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02/12/2016

Echo préhospitalière: Expertise à construire svp!

Prehospital ultrasound of the abdomen and thorax changes trauma patient management: A systematic review

O’Dochartaigh D et Al. Injury, Int. J. Care Injured 46 (2015) 2093–2102

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L'échographie tend à prendre une place de plus en plus importante dans notre quotidien. L'existence d'appareils portables, à l'ergonomie et la performance sans cesse améliorée, procède à la généralisation de cet outil d'évaluation dont on comprend bien l'intérêt. Pour autant qu'apporte réellement ce moyen d'exploration et tout particulièrement en préhospitalier ? Et bien les choses ne sont pas si évidentes que cela. Sauf à être mis en oeuvre par des mains expertes et pour des pathologies ciblées et malgré l'engouement général l'intérêt réel reste à prouver. Ce travail n'est pas isolé (1, 2) et devrait nous pousser à une certaine pondération et surtout à des efforts de formation des praticiens ayant recours à cette technique (3).

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Background: Ultrasound examination of trauma patients is increasingly performed in prehospital services. It is unclear if prehospital sonographic assessments change patient management: providing prehospital diagnosis and treatment, determining choice of destination hospital, or treatment at the receiving hospital.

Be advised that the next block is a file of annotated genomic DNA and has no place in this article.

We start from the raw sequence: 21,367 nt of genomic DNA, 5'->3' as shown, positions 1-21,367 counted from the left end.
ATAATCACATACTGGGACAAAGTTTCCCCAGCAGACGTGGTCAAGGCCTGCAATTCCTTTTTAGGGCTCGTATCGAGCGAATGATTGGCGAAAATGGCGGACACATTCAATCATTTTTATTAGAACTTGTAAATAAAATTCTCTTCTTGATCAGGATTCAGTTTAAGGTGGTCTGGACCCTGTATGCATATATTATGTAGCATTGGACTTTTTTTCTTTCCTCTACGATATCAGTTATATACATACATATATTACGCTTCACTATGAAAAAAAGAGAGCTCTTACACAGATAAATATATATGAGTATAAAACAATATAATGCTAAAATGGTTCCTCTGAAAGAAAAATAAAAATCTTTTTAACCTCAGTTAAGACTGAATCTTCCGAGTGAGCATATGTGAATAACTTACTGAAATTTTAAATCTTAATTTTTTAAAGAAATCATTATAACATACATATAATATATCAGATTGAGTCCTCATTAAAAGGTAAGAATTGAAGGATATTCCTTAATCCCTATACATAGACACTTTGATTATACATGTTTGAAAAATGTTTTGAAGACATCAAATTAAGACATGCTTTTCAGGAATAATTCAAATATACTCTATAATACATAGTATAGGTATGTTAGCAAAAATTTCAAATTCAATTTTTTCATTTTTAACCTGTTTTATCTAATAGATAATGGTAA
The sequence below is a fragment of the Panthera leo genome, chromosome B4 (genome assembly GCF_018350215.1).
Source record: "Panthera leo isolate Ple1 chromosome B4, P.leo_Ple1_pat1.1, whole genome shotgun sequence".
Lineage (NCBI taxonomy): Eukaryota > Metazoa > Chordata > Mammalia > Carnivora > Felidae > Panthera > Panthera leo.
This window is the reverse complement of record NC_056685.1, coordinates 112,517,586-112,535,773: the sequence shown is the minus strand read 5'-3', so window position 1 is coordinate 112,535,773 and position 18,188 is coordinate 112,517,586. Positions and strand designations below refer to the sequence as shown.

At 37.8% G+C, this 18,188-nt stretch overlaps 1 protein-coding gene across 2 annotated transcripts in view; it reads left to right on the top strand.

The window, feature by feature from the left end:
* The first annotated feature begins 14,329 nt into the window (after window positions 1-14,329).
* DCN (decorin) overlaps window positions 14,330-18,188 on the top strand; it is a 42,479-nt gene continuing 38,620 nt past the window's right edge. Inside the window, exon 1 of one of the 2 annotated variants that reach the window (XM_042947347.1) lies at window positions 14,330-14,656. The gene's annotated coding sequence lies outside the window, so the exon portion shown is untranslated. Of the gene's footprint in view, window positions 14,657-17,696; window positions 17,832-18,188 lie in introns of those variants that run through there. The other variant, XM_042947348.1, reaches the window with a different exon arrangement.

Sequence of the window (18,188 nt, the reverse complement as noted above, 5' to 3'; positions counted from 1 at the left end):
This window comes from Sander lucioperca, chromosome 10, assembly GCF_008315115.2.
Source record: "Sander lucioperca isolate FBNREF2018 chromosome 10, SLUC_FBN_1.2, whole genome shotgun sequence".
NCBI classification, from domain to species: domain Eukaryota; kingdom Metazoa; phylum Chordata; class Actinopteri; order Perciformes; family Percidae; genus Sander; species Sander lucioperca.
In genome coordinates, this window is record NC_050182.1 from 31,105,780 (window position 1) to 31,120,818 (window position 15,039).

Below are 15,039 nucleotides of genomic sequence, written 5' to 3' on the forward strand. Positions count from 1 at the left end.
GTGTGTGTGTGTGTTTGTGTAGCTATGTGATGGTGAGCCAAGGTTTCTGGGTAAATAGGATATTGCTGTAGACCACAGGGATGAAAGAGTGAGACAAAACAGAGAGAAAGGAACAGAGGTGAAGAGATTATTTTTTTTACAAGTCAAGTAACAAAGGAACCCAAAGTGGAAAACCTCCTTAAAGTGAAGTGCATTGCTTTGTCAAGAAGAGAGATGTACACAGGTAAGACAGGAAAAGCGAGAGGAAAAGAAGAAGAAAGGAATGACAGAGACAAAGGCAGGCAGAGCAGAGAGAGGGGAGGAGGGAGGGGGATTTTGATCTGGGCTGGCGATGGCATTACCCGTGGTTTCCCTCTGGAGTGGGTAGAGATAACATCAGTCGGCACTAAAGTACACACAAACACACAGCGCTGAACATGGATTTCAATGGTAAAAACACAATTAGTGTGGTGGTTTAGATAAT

Objective: This review aims to assess and grade the evidence that specifically examines whether prehospital ultrasound (PHUS) of the thorax and/or abdomen changes management of the trauma patient.

Methods: A systematic review was conducted of trauma patients who had an ultrasound of the thorax or abdomen performed in the prehospital setting. PubMed, MEDLINE, Web of Science (CINAHL, EMBASE, Cochrane Central Register of Controlled Trials) and the reference lists of included studies were searched. Methodological quality was checked and risk of bias analysis performed, a level of evidence grade was assigned, and descriptive data analysis performed.

Results: 992 unique citations were identified, which included eight studies that met inclusion criteria with a total of 925 patients. There are no reports of randomised controlled trials. Heterogeneity exists between the included studies which ranged from a case series to retrospective and prospective nonrandomised observational studies. Three studies achieved a 2+ Scottish Intercollegiate Guidelines Networks grade for quality of evidence and the remainder demonstrated a high risk of bias. The three best studies each provided examples of prehospital ultrasound positively changing patient management.

Conclusion: There is moderate evidence that supports prehospital physician use of ultrasound for trauma patients. For some patients, management was changed based on the results of the PHUS. The benefit of ultrasound use in non-physician services is unclear.

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